Electronically Supplied Services – VAT Registration (Response 3)
Comment: The proposed registration threshold lacked a monetary threshold, which meant that the foreign supplier was forced to register for Value Added Tax, even if R1 worth of supplies was made.
Response: Partially accepted. A R50 000 threshold was mooted for foreign suppliers of electronic services.
Comment: The effective date of 1 January 2014 should be brought forward to 1 November/December 2013.
Response: Not accepted. The implementation date was delayed to 1 April 2014 in order to accommodate South African Revenue Services’ system readiness.
Mineral & Petroleum Resources Royalty: Taxation of beneficiation
Comments: One of the key principles agreed to by industry and National Treasury was that the royalty should be charged at the first saleable point as close to the mouth as possible, in order to compensate the State fairly for minerals extracted, as well as not to tax beneficiation minerals. The proposed amendments created a disincentive for extractors to beneficiate their minerals further than the minimum specified condition, and incurred a higher royalty charge.
Response: Not accepted. The first saleable point reference inextricably involved an element of beneficiation, which was compensated for by a lower royalty rate.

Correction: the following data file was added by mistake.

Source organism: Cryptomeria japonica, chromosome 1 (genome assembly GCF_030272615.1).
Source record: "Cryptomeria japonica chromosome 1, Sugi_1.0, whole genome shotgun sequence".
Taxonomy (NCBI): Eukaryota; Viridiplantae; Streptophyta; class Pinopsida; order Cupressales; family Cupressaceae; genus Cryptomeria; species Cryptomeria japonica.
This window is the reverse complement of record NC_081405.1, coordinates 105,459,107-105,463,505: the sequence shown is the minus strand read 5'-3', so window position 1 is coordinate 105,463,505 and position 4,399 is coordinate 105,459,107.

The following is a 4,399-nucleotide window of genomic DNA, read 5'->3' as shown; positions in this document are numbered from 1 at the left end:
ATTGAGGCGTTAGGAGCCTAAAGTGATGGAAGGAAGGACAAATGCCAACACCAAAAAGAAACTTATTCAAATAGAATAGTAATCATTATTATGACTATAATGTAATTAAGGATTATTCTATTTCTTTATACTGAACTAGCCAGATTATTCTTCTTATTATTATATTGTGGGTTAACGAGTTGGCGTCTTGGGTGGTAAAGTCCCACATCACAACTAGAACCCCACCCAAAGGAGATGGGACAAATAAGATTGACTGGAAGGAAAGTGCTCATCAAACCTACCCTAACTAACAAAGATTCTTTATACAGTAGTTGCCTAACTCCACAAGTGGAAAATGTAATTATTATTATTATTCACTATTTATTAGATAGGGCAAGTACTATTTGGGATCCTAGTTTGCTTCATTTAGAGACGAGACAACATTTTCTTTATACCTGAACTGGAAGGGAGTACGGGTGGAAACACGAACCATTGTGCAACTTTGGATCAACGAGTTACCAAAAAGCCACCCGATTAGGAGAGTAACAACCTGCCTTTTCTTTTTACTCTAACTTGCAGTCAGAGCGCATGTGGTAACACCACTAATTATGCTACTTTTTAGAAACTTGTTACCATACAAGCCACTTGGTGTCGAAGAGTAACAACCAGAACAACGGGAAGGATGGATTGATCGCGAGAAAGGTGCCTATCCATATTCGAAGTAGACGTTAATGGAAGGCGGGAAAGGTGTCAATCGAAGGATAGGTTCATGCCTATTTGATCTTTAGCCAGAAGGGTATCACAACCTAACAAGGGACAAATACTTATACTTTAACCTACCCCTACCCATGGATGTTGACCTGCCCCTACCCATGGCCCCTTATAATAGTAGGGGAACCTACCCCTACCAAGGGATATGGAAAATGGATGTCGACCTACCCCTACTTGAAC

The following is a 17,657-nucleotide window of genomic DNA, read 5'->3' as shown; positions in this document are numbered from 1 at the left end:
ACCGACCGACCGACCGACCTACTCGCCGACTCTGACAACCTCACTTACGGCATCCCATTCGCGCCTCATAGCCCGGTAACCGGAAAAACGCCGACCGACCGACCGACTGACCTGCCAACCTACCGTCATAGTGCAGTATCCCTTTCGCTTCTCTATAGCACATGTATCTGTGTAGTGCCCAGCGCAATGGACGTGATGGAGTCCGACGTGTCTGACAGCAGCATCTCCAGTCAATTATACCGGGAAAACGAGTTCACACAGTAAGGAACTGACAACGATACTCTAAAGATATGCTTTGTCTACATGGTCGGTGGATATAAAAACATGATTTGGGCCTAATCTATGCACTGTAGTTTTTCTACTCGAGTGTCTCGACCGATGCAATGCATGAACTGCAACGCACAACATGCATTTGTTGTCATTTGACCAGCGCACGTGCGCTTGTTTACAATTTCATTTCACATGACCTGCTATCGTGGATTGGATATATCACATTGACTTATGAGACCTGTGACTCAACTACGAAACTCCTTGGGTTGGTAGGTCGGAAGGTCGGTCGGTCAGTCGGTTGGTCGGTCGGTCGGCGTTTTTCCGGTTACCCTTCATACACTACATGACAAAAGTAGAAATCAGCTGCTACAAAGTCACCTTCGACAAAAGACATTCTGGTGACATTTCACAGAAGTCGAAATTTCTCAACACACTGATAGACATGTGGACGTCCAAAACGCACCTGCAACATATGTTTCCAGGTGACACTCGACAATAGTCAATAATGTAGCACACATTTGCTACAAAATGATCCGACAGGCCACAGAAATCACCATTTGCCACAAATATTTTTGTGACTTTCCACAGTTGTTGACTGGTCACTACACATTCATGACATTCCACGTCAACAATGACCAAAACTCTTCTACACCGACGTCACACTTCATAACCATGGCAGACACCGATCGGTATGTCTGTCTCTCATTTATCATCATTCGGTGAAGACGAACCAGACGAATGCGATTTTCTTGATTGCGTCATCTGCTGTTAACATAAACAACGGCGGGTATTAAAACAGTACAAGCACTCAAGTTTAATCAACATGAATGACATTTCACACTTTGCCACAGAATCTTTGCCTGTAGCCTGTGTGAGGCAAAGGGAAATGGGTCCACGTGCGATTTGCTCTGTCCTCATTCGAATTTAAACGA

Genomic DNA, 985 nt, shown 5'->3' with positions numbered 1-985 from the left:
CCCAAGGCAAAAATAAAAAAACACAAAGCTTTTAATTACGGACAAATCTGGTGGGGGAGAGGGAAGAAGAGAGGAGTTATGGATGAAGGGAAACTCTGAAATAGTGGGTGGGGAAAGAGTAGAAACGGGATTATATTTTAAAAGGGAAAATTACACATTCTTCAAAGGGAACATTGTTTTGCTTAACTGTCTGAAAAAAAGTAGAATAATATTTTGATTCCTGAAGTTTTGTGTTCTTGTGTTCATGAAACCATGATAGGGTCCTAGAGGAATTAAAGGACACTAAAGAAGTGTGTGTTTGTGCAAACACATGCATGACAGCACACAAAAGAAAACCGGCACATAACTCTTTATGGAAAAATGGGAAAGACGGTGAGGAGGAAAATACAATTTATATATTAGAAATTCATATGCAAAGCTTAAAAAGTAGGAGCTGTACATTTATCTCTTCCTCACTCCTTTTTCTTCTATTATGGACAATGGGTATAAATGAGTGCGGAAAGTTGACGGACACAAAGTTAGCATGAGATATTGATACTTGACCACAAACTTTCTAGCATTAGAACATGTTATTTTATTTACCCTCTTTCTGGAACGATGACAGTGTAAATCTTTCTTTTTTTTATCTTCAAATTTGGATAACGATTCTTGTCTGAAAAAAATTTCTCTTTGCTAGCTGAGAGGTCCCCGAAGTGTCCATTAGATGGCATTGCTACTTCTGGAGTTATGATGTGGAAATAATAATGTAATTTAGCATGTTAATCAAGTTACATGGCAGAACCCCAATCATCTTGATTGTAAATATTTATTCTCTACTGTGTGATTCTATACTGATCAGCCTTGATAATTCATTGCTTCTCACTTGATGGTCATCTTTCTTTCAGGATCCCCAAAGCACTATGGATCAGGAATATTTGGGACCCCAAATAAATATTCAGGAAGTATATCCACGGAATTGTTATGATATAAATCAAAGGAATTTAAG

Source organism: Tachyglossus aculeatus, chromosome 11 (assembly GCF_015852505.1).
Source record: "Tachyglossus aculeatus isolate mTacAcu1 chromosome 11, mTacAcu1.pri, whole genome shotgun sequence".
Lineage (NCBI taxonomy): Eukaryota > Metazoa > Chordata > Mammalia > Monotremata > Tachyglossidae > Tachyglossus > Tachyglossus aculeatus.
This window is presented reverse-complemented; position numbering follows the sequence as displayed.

Mineral & Petroleum Resources Royalty: Minerals with ranges
Comment: The introduction of a range of 19 to 27MJ/kg for coal did not affect the market realities, as actual deliveries of coal to Eskom ranged between 15-19 MJ/kg. It followed that a minimum range value of 15 was more appropriate.
Response: Not accepted. The Department of Minerals confirmed that the weighted average calorific value of sales of coal to Eskom was 18.9 MJ/kg. The highest coal grade for Eskom’s purposes was currently 24.2 MJ/kg, and the highest coal grade for export purposes was 25 MJ/kg.
Response to Comments on the 2013 Tax Administration Laws Amendment Bill